Fitch Ratings has interjected in the ongoing sale of the Mint 2015 securitisation debt, issued by JPMorgan which is secured by three rebranded Hilton hotels, with an unsolicited press release issued on Friday afternoon challenging the ratings rationale concluded by Standard & Poor’s and DBRS.
In its first public intervention on a CMBS transaction pre-pricing which it is not rating since the first securitisation of Chiswick Park more than four years ago, Fitch Ratings claims that the transaction is exposed to risks in changes to the supply and demand for hotel rooms.
This could negatively affect the profitability and, in turn, the sustainable cash flow levels which the two London and one Amsterdam hotel could support, in Fitch’s view.
The Mint 2015 PLC transaction is the securitisation of a loan refinancing Blackstone’s reduced Mint hotel portfolio, in JPMorgan’s return to European CMBS and also the first post-crisis multi-jurisdictional, dual-currency securitisation.
The transactions is comprised of two loans which are secured by three four-star hotels, rebranded as DoubleTree by Hilton hotels in 2012, with a separate capital structure for the sterling and euro component parts.
Of particular focus to Fitch in its assessment was the €131.0m euro-denominated trance which Fitch said would not have been awarded an ‘AAAsf’ rating which S&P DBRS gave in their pre-sale reports.
“This is because the Amsterdam market suffers from a structural declining trend in hotel revenues, which would affect Fitch’s analysis at the higher rating levels,” the rating agency stated on Friday.
“Fitch would also estimate sustainable free cash flow for the London hotels more conservatively than the other rating agencies, in light of threats from market competition and an overheating market.”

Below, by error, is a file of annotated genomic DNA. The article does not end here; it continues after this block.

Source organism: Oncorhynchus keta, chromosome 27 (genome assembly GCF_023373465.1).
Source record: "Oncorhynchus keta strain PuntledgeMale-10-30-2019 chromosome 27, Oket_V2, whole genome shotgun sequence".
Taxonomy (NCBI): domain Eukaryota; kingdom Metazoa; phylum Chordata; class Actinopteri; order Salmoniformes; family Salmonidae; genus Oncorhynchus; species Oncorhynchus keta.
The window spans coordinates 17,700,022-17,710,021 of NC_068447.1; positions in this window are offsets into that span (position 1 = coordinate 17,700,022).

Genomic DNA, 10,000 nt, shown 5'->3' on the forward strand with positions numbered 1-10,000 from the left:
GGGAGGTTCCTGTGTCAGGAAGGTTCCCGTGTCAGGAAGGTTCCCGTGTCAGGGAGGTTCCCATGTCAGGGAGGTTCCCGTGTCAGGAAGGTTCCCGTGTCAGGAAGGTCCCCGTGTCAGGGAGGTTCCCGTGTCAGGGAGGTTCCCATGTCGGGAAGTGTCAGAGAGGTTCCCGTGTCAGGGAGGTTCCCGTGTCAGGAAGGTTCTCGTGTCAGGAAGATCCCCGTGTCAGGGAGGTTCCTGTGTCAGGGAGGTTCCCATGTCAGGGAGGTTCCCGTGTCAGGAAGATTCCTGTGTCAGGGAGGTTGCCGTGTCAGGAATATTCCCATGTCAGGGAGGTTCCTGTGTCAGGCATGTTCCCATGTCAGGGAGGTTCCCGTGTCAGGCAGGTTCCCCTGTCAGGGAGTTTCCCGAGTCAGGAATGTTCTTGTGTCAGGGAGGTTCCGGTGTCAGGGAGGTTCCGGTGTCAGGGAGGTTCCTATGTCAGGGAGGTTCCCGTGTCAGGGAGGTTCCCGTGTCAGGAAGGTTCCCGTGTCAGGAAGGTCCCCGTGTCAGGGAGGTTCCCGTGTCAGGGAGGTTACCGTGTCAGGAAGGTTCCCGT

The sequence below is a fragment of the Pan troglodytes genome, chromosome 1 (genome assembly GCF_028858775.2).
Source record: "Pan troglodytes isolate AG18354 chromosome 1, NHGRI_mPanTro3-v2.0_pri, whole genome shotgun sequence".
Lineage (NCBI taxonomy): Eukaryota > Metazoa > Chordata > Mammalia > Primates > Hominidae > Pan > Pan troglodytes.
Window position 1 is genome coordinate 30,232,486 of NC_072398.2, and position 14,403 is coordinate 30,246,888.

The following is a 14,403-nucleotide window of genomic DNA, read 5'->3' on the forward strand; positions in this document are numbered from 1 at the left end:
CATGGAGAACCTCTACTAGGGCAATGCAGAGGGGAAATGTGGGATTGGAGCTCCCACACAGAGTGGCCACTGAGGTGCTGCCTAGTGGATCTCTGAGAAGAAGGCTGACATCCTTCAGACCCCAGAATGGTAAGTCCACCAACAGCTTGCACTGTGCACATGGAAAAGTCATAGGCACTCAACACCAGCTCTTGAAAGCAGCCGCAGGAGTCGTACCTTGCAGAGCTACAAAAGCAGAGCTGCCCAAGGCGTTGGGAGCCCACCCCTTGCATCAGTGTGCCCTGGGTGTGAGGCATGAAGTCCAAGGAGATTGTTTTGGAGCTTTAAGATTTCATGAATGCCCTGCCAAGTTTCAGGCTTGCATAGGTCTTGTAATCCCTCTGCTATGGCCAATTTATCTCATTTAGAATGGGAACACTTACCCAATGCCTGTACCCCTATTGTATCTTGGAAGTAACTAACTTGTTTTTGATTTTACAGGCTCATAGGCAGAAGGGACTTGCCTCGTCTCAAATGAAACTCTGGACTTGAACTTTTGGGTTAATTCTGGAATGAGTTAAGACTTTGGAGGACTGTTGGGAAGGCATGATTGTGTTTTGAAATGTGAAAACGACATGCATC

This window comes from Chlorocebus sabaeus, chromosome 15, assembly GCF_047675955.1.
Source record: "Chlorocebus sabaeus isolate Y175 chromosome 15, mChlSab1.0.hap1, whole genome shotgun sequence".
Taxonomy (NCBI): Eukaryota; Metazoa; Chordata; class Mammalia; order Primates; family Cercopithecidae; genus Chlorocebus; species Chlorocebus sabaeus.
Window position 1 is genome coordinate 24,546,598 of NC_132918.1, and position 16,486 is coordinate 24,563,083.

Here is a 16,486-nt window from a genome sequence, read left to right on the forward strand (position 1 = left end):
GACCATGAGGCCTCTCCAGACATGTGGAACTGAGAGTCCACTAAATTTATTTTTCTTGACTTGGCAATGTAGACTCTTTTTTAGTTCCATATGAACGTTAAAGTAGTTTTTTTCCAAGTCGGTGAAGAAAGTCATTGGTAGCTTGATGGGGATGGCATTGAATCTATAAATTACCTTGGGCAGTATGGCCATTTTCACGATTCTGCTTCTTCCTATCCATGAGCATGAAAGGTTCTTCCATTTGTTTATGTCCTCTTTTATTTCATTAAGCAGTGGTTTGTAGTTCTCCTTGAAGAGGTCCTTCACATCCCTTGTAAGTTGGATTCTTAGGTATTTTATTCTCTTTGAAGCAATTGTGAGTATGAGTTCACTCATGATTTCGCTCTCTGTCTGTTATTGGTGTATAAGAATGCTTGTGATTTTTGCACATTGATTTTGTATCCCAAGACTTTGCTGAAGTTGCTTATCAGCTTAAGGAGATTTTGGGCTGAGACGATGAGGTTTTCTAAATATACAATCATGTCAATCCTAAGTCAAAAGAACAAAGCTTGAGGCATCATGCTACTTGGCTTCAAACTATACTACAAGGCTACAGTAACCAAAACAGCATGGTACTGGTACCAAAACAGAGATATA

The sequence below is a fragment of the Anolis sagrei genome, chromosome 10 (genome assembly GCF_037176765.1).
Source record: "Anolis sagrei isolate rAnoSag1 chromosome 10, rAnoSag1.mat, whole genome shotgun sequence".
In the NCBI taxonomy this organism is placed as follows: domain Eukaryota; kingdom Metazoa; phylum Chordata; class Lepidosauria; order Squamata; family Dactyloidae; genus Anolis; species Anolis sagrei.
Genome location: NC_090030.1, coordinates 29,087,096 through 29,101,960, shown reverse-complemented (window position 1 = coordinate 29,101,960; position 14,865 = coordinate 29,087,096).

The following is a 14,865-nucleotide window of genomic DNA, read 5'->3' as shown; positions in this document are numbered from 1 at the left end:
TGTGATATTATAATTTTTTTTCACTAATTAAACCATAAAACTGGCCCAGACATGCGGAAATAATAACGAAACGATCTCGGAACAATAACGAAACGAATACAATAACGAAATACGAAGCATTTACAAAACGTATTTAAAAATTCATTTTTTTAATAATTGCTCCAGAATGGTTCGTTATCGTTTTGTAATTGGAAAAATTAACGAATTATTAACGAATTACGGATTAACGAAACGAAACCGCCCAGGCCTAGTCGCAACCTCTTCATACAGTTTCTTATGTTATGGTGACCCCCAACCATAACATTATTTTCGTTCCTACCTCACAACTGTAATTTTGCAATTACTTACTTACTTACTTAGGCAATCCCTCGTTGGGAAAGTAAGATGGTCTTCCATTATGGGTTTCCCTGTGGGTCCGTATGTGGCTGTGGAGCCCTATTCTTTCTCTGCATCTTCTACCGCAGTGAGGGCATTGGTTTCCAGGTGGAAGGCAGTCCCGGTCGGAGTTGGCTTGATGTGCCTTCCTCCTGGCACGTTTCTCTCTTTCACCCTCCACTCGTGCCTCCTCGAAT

Fitch claims that historical market data on revenue per available room (RevPAR) suggest that the Amsterdam market as a whole is above trend, and therefore vulnerable to a later correction
“Moreover, the underlying long-term trend is downward, which in Fitch’s CMBS analysis would warrant a greater haircut, particularly in the higher rating stresses.”
Fitch estimates sustainable free cash flow of around €13m a year – “well below the estimate of one of the other agencies,” Fitch noted. By comparison, DBRS’ analysis stated a net cash flow for the Amsterdam hotel of €14.8m, while S&P offered a figure of €13.1m for the hotel’s sustainable net operating income.
Fitch estimates sustainable free cash flows for the two London hotels of around £20m a year, about 15% below S&P and DBRS’ published levels.
Prevailing yields for well-branded hotels in London are slightly below the 10-year average. Fitch estimates a sustainable market value of around £350m for the London hotels, about midway between the estimates of the other agencies.
However, in Amsterdam, despite falling sharply below the five-year average in the last 18 months, prime yields remain around 150bp higher than in London. Fitch estimates a sustainable market value of €175m for the Amsterdam hotel, around 10% below the other agencies’ levels.
JPMorgan is expected to issue initial pricing guidance this week, with settlement originally slated for next week.